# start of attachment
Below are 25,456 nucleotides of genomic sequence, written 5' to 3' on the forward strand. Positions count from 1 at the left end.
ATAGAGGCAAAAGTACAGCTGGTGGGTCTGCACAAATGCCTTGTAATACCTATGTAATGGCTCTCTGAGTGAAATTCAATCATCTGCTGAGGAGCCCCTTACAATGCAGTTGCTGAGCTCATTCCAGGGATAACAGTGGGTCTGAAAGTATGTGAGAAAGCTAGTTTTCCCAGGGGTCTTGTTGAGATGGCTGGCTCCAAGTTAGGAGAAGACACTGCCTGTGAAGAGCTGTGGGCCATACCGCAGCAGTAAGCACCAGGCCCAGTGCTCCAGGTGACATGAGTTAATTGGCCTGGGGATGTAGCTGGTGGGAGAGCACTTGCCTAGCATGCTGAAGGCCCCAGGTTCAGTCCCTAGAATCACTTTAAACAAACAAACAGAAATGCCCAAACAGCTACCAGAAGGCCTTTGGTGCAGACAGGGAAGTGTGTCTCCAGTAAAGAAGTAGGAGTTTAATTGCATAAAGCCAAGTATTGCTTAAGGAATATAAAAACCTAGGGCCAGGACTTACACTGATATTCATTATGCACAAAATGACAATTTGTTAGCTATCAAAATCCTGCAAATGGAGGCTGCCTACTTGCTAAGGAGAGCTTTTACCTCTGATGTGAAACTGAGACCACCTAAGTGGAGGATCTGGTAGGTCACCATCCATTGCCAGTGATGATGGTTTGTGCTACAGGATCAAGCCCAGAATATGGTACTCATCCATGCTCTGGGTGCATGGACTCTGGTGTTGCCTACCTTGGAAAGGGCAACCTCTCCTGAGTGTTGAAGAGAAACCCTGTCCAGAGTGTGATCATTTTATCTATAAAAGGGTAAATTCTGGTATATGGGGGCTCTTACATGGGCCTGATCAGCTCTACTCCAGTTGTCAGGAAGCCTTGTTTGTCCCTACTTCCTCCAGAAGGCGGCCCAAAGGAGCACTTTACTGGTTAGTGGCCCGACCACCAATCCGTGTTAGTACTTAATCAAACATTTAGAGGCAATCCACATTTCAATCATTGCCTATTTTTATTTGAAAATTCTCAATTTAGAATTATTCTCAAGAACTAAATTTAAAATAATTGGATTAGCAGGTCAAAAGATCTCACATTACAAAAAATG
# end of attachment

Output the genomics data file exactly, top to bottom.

Below are 25,456 nucleotides of genomic sequence, written 5' to 3' on the forward strand. Positions count from 1 at the left end.
ATAGAGGCAAAAGTACAGCTGGTGGGTCTGCACAAATGCCTTGTAATACCTATGTAATGGCTCTCTGAGTGAAATTCAATCATCTGCTGAGGAGCCCCTTACAATGCAGTTGCTGAGCTCATTCCAGGGATAACAGTGGGTCTGAAAGTATGTGAGAAAGCTAGTTTTCCCAGGGGTCTTGTTGAGATGGCTGGCTCCAAGTTAGGAGAAGACACTGCCTGTGAAGAGCTGTGGGCCATACCGCAGCAGTAAGCACCAGGCCCAGTGCTCCAGGTGACATGAGTTAATTGGCCTGGGGATGTAGCTGGTGGGAGAGCACTTGCCTAGCATGCTGAAGGCCCCAGGTTCAGTCCCTAGAATCACTTTAAACAAACAAACAGAAATGCCCAAACAGCTACCAGAAGGCCTTTGGTGCAGACAGGGAAGTGTGTCTCCAGTAAAGAAGTAGGAGTTTAATTGCATAAAGCCAAGTATTGCTTAAGGAATATAAAAACCTAGGGCCAGGACTTACACTGATATTCATTATGCACAAAATGACAATTTGTTAGCTATCAAAATCCTGCAAATGGAGGCTGCCTACTTGCTAAGGAGAGCTTTTACCTCTGATGTGAAACTGAGACCACCTAAGTGGAGGATCTGGTAGGTCACCATCCATTGCCAGTGATGATGGTTTGTGCTACAGGATCAAGCCCAGAATATGGTACTCATCCATGCTCTGGGTGCATGGACTCTGGTGTTGCCTACCTTGGAAAGGGCAACCTCTCCTGAGTGTTGAAGAGAAACCCTGTCCAGAGTGTGATCATTTTATCTATAAAAGGGTAAATTCTGGTATATGGGGGCTCTTACATGGGCCTGATCAGCTCTACTCCAGTTGTCAGGAAGCCTTGTTTGTCCCTACTTCCTCCAGAAGGCGGCCCAAAGGAGCACTTTACTGGTTAGTGGCCCGACCACCAATCCGTGTTAGTACTTAATCAAACATTTAGAGGCAATCCACATTTCAATCATTGCCTATTTTTATTTGAAAATTCTCAATTTAGAATTATTCTCAAGAACTAAATTTAAAATAATTGGATTAGCAGGTCAAAAGATCTCACATTACAAAAAATG